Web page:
Incentives have increased but are still below normal. The average transaction price and average listing price are stuck at ridiculous levels.
By wolf richter For wolf street,
Automakers have now reported deliveries for June and/or the second quarter. They were very high. The inventory shortages plaguing the industry in 2021 and 2022 are easing for most brands, and some brands have become overstocked. Automakers are once again piling up incentives and offering special financing rates. Adios disgusting addendum stickers. Dealers are making deals, and so Americans are flocking to dealerships once again. Sales compared to the same period a year ago:
- General Motors, Q2: +19%
- Ford, Q2: +11%
- Toyota, June +14.9%
- FCA (part of Stellantis), Q2: +6%
- Hyundai, Q2: +14%
- Honda, Q2: +45%
- Kia, June: +8.3%; First half: +18%.
Total sales of new cars, SUVs, vans and pickup trucks in the second quarter by all automakers rose 17.5% year-on-year to 4.10 million vehicles, the most since the second quarter of 2021. These are deliveries to end users, either by dealers. Large fleets, such as rental fleets, directly by their customers, or vehicle manufacturers.
Stockpiling of new vehicles is becoming normal: overstock here, out of stock there.
Starting in early 2021, chip shortages and mass production cuts led to a shortage of new vehicle inventory across the industry, causing sales to plummet. Those shortages are shrinking, and dealers are restocking, and customers are once again coming to them to buy.
Inventories of new vehicles on dealer lots or in transit rose to 1.96 million vehicles as of the beginning of June, up 73% year-over-year, the most since April 2021, and out-of-stock in mid is twice as long as the period. And at the end of 2021, according to statistics Cox Automotive,
By comparison, in 2019, new vehicle inventories averaged 3.66 million vehicles. But at that time the dealers had excess stock:
The supply of days has become almost “healthy”. The supply increased to 55 days in early June. Over the past six months, supply has been in a 54-59-day range, with 60 days considered “healthy”. By comparison, in 2019, supplies averaged 90 days when the industry was overstocked (which made it a good time to buy vehicles amid heavy incentives and discounts).
Some brands are running out of vehicles: Jeep started June with over 150 days of supply, followed by Infiniti (119 days). Ram, Jaguar, Chrysler, Buick and Lincoln all had more than 100 days’ supply, according to Cox Automotive. Mini and Dodge had over 90 days’ supply.
Supply for many brands was normal in early June, including about 70 days for Ford, 60 days for GMC, 58 days for Nissan, 50 days for Chevrolet.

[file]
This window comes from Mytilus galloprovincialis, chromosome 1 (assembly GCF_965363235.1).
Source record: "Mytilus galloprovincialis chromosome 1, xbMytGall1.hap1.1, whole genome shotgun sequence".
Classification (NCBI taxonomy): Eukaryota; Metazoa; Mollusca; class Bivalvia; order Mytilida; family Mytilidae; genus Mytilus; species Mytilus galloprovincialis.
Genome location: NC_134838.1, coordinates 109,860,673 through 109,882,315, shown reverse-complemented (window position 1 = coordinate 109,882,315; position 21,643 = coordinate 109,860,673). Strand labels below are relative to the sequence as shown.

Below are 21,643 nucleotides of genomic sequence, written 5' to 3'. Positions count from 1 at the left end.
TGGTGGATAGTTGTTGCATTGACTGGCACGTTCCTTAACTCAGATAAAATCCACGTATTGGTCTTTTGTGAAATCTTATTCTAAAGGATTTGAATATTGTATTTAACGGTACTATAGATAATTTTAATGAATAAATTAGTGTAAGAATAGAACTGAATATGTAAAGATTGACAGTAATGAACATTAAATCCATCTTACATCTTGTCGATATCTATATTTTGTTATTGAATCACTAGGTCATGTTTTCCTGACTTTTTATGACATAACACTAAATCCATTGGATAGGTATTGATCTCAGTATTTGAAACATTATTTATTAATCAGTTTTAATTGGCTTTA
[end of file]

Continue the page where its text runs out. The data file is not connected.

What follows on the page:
But supply was still very short for some brands. Toyota, Honda, Lexus and Kia had 30 days or less of supply. Toyota’s Corolla and Highlander and Honda’s Civic supplies were the lowest at just 21 days, essentially out-of-stock levels.
Incentives increased, prices stuck.
Incentives are coming back. Average incentive spending per vehicle by automakers rose to $1,798 in June, nearly double the amount from a year ago, according to J.D. Power, with relatively little incentive on leases.
Promotional spending as a percentage of MSRP increased to 3.9% in June. But in 2019, when the industry was overstocked, incentive spending reached 10% of MSRP.
Average Transaction Value (ATP) was almost unchanged year-to-date in June at around $46,000. The chart below shows December (seasonal highs) and June.
Part of ATP’s absurd growth in 2021 and 2022 will come from automakers adding higher-end models and trim packages to make up for volume losses due to lower dollar sales (revenue). It was because of prioritization. , This change in mix is now coming back, which lowers ATP. In addition, the large incentive expenditure also reduces ATP.
average new vehicle listing price In May, at $47,172, it was up 4% year-over-year, with a slight decline in recent months (the decline earlier this year was seasonal).
Suppressed demand could dampen those recession hopes.
In the seven quarters that the chip shortage affected vehicle inventories and sales (from the second quarter of 2021 to the first quarter of 2023), automakers sold 24.1 million vehicles. But in the seven-quarter period just before the pandemic, automakers sold 30.1 million vehicles.
So retail customers and fleets (especially rental fleets!) bought 6 million fewer vehicles in this seven-quarter period than in the same period before the pandemic. Instead of buying a new vehicle, they kept the one they had for the time being. And this creates pent-up demand in future years. We see this after every deep recession in the auto industry. It’s a slow process, but it happens.
Many people and companies have waited a long time to buy a new vehicle. Frustrated by worn-out appendix stickers, dealers out of stock, and long waiting lists, consumers and businesses went on a buyers’ strike. They had the money, and the rates were low, but they didn’t buy because either there was nothing to buy, or it was a scam.
The situation is now returning to normal and buyers are coming out of the woodwork. This will be the first time that the US economy is widely expected to enter a recession. We’ve been watching and waiting for this for over a year While pent-up demand for new vehicles is boosting sales, it’s another factor that contradicts the bearish outlook and could dampen those bearish expectations.
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